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growing properly again. where they are going to get worried is if in three or four years' time we are still borrowing very large amounts and at that point they are going to have to rein in the spending or increase the taxes to bring it under control. supporting the economy through covid has already cost billions. i think we ordered four of everything on your menu! borisjohnson and his chancellor don't appear afraid of big numbers, but ordering something... marinara, margherita... ..can be easier than making it happen. well, let's get more on the uk's top civil servant and national security adviser, sir mark sedwill, who is about to step down. jessica parker is in westminster. what's behind this? 0ne one man goes so what does it all mean? it will fuel the idea that downing street is determined to shake up whitehall, everything from how decisions are made to the kind of people recruited to make them.
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people get much more important around here than sir mark sedwill. —— people don't get much more important. he was recruited by theresa may. he will stay in post until late september when he moves into another role. but there has been a lot of speculation about his position. the way the story spilled out, it has been criticised by the union that represents senior civil serva nts union that represents senior civil servants who say sir mark has been undermined and described the situation is corrosive. so mark sedwill has another role, as national security adviser, and he will be replaced by david frost, the uk's chief negotiator with the eu on trade talks. whether it's a whitehall rejig up or big spending projects on infrastructure, they are replaced by the pandemic recently, but now big ideas, relatively easy to talk about but a little harder to make them a success. jessica parker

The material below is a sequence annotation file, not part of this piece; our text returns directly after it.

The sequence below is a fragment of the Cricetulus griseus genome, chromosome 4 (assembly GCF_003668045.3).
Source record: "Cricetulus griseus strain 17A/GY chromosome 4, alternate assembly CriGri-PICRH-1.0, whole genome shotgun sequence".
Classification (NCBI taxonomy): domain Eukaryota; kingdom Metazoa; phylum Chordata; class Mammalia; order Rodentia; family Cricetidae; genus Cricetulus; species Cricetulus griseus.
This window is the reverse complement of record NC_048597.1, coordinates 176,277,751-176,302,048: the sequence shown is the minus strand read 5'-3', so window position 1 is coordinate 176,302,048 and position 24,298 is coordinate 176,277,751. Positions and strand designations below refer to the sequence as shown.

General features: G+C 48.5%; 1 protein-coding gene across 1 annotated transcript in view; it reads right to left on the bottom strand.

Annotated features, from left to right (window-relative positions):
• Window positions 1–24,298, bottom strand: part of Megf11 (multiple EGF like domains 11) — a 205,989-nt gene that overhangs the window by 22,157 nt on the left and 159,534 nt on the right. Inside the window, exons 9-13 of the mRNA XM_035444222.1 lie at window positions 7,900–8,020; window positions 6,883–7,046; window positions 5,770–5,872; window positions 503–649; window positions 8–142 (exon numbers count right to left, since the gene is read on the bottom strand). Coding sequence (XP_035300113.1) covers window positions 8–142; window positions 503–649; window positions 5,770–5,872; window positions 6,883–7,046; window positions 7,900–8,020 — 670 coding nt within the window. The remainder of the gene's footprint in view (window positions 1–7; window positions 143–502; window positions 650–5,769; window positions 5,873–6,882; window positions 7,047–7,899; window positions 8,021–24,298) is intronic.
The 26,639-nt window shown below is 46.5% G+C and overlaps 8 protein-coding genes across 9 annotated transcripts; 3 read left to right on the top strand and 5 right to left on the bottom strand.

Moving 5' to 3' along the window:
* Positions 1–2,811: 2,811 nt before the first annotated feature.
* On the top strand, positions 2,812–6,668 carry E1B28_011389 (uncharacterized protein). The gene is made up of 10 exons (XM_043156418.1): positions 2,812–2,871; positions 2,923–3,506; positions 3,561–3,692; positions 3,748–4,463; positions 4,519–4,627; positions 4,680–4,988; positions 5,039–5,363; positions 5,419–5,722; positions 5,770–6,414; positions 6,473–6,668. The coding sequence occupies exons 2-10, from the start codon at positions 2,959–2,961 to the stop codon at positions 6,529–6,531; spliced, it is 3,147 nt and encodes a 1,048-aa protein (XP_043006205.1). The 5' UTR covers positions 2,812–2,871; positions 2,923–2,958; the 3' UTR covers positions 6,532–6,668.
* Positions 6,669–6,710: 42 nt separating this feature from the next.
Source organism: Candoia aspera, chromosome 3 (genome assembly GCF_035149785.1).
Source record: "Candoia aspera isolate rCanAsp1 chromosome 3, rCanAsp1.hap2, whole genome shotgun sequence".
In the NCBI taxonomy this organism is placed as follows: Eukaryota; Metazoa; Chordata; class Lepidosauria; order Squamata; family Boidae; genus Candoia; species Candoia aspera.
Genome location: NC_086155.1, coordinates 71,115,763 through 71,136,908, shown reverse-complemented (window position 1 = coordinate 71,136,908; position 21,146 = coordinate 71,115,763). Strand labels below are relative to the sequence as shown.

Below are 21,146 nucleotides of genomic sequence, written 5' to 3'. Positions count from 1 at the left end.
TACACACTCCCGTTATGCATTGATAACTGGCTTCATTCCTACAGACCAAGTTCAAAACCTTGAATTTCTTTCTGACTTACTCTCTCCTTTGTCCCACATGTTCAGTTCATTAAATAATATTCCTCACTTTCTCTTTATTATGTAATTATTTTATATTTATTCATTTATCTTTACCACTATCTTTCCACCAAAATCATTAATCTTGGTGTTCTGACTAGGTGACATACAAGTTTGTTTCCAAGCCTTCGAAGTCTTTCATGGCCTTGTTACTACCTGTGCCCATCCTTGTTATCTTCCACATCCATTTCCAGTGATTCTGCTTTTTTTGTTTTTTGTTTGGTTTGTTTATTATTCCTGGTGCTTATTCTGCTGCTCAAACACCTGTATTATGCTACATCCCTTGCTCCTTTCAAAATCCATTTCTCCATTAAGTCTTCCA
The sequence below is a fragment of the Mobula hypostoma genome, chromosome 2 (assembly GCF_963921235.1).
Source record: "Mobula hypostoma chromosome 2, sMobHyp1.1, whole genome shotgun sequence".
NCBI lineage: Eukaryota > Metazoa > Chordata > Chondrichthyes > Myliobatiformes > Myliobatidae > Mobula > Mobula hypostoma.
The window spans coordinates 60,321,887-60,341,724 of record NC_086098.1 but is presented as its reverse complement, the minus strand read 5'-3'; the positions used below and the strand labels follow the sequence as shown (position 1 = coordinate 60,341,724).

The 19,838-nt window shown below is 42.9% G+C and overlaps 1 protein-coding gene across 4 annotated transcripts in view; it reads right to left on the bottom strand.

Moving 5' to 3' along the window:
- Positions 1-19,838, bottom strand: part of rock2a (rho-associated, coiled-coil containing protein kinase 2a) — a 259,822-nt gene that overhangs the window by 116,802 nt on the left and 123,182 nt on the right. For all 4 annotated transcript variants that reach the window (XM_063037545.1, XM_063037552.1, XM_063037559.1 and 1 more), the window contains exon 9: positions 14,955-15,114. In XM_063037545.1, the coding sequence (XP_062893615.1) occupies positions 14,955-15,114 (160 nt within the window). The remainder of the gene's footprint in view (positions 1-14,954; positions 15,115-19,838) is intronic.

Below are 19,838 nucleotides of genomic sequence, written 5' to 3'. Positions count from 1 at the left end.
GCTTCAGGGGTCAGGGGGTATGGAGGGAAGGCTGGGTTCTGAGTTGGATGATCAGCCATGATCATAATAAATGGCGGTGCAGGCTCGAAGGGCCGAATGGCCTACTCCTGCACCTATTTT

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at westminster, thank you. the full list of countries which will no longer be subject to coronavirus quarantine restrictions is expected to be confirmed by the government this week. it's likely to include spain, which is the number one destination for uk holiday makers. but travellers are being warned they will have to observe some coronavirus rules, as damian grammaticus reports now from the costa del sol. 0n the costa del sol, the sardines are sizzling, ready on the barbecue. but there are no people packed into the sunbeds. not until travel restrictions go. rosio gonzalez is a nurse. now spain's covid—i9 cases have declined, she is helping in the family restaurant for the summer, hoping british tourists will be back soon. translation: the costa del sol is all about tourism, everybody knows that. it's what we live off. we want them to come, we are really, really keen. the opening of air corridors will allow those in the uk who really want a holiday to have one, and resorts here, which are so dependent on tourism, to salvage something of the summer.